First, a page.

I do have a concept for my NaNo novel, and I have a main character in mind. I’m not running into NaNoWriMo entirely blind – I’m not that courageous! At least not yet. But these ideas haven’t touched paper.

Sorry, I don’t think you guys understand how big of a deal this is for me: I haven’t written ANYTHING down. Nothing. This coming from the woman who writes down things like “charge phone” on her to-do list just to have it written down.

Aftermath
I’m excited to see how NaNo goes with my new pantsing approach. But I’m also terrified. Will I run out of ideas or inspiration one week into November? Maybe half-way through? Will my story be full of plot holes and will some characters have no names? Will some have names I use interchangeably because I can’t remember who is who? Will my story make any sense? Will it be any good?

I’ll admit, I swaddled myself in a pretty thick blanket of panic the other day when I realized I had next to nothing prepared for NaNo yet. But I remembered by days as a Planner (aaaahh the good ol’ days) and recalled that having an outline didn’t make me feel any better about my NaNo projects. It never guaranteed that my writing itself would be good. Or that the story wouldn’t develop a bad case of plot-holes. Everyone has these worries. It’s part of being a writer.

So I’m embracing my new-found urge to start writing from scratch on November 1st. Maybe it’ll be a huge mistake. But maybe it’ll be wonderful.


Are you a Planner or Pantser (or a mix of the two)? Tell us about your NaNoWriMo Prep – or lack thereof –  in the comments below.

NaNoWriMo Prep: “Pantsing” Your Way Into An Outline

nano prepWhen it comes down to preparation, writers often like to divide themselves into two categories: Plotters and Pantsers (or outliners and discovery writers, respectively). Rarely, though, do we see people identifying themselves as somewhere in-between. Do many of us really go to such extremes—planning out each scene of our novel in a rigorous outline, versus sitting down without a single word planned past “Chapter One”—or do we realistically fall somewhere on the scale? Is there a way to prepare for NaNoWriMo that doesn’t either pigeonhole you into one corner, thus stifling the creativity that the challenge is created for, or leave you without a sense of direction on day one?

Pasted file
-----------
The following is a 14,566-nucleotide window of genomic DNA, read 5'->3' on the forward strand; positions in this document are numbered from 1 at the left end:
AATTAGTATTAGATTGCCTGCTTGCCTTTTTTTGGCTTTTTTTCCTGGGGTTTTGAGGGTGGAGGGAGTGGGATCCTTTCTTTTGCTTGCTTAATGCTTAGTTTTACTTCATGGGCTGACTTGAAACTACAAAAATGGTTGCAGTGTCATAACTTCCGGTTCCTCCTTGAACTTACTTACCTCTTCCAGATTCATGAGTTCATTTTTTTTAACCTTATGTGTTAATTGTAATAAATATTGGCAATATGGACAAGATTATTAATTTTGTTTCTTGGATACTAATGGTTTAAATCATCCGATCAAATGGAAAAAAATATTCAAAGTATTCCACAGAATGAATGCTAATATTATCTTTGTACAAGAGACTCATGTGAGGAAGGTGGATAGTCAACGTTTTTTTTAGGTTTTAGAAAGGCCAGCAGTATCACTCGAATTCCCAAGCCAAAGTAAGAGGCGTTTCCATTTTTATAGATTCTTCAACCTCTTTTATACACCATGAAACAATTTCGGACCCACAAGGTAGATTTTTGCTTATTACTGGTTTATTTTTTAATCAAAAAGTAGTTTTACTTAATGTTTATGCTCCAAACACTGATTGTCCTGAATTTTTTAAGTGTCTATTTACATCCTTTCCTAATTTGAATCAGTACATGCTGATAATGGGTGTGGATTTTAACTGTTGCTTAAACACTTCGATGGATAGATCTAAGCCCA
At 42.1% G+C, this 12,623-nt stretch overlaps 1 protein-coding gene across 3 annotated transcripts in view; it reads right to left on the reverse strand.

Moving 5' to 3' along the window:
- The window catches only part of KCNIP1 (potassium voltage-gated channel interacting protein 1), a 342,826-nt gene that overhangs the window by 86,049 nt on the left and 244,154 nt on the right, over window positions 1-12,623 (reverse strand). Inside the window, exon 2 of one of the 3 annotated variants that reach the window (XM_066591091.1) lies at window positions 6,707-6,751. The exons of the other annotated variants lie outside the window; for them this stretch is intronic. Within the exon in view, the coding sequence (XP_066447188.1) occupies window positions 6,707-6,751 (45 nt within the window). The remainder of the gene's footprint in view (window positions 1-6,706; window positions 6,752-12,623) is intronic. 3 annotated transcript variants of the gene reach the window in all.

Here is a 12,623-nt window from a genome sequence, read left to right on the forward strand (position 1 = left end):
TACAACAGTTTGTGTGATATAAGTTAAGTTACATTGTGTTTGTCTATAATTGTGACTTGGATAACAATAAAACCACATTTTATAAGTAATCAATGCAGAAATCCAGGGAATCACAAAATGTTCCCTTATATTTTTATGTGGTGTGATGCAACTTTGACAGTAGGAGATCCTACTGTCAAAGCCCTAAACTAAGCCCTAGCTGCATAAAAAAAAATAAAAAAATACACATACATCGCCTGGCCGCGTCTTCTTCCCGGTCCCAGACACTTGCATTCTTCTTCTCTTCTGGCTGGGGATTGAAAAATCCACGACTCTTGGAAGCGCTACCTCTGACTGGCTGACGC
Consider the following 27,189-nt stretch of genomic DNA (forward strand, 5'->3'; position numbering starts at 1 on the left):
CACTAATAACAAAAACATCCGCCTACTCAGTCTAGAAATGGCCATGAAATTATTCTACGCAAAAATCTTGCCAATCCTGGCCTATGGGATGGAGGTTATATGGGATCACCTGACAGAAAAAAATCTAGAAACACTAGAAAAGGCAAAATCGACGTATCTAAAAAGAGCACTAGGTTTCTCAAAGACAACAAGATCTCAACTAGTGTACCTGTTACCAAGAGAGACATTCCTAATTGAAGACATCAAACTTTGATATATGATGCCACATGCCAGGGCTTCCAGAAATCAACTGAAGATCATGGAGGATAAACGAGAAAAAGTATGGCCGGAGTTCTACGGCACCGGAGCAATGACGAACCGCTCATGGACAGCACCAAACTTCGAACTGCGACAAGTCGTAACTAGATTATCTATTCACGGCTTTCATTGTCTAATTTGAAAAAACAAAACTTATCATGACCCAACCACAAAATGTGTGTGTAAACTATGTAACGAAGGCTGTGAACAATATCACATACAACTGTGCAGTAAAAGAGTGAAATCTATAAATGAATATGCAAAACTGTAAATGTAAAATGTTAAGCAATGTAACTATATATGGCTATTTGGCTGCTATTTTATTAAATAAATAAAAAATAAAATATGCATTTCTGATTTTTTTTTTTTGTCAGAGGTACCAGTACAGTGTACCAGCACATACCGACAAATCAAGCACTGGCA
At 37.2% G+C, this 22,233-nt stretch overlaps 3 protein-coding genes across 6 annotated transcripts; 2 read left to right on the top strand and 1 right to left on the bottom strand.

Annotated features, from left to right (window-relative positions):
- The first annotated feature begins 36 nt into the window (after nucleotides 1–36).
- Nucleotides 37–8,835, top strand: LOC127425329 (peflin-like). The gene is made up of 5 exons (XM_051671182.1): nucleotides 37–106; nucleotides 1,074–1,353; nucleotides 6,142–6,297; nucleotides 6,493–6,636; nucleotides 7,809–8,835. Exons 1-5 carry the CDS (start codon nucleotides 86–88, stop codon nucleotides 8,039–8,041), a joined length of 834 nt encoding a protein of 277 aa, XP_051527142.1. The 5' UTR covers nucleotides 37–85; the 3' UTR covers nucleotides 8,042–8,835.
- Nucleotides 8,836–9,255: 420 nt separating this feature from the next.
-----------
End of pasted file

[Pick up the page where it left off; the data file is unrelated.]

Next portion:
I, personally, have always landed somewhere in-between. It’s a hard thing to admit when everyone seems to identify with one end of the spectrum, but I really can’t see myself as strictly an outliner or discovery writer. Instead, I often find myself planning my stories in more of a free-writing discovery exercise that allows my creativity to mold and bend as needed, but helps keep me on track when I’m knee-deep in plot holes and have to dig my way out.

If you’re preparing for NaNoWriMo and need a compromise between these two methods as well, try this out! I’ll call it the “Rundown Method,” since the basic idea is to briefly tell the story as if you were giving someone the rundown of a movie you’d just seen. Here’s how the Rundown Method differs from traditional outlining:

Traditional Outlining

  1. Chapter One – Chapter Name – Boy meets girl
    1. Boy goes into café, sees girl sitting at a window seat with a cup of tea. They spark conversation.
    2. Girl seems hesitant to speak to boy for reasons the reader and boy do not yet understand.
      1. Girl has had bad experiences with abuse in the past.
    3. Boy attempts to strike up conversation.

Forgive me for the banal example… but you get the drift. Now here’s how The Rundown Method would handle the beginning to the same story.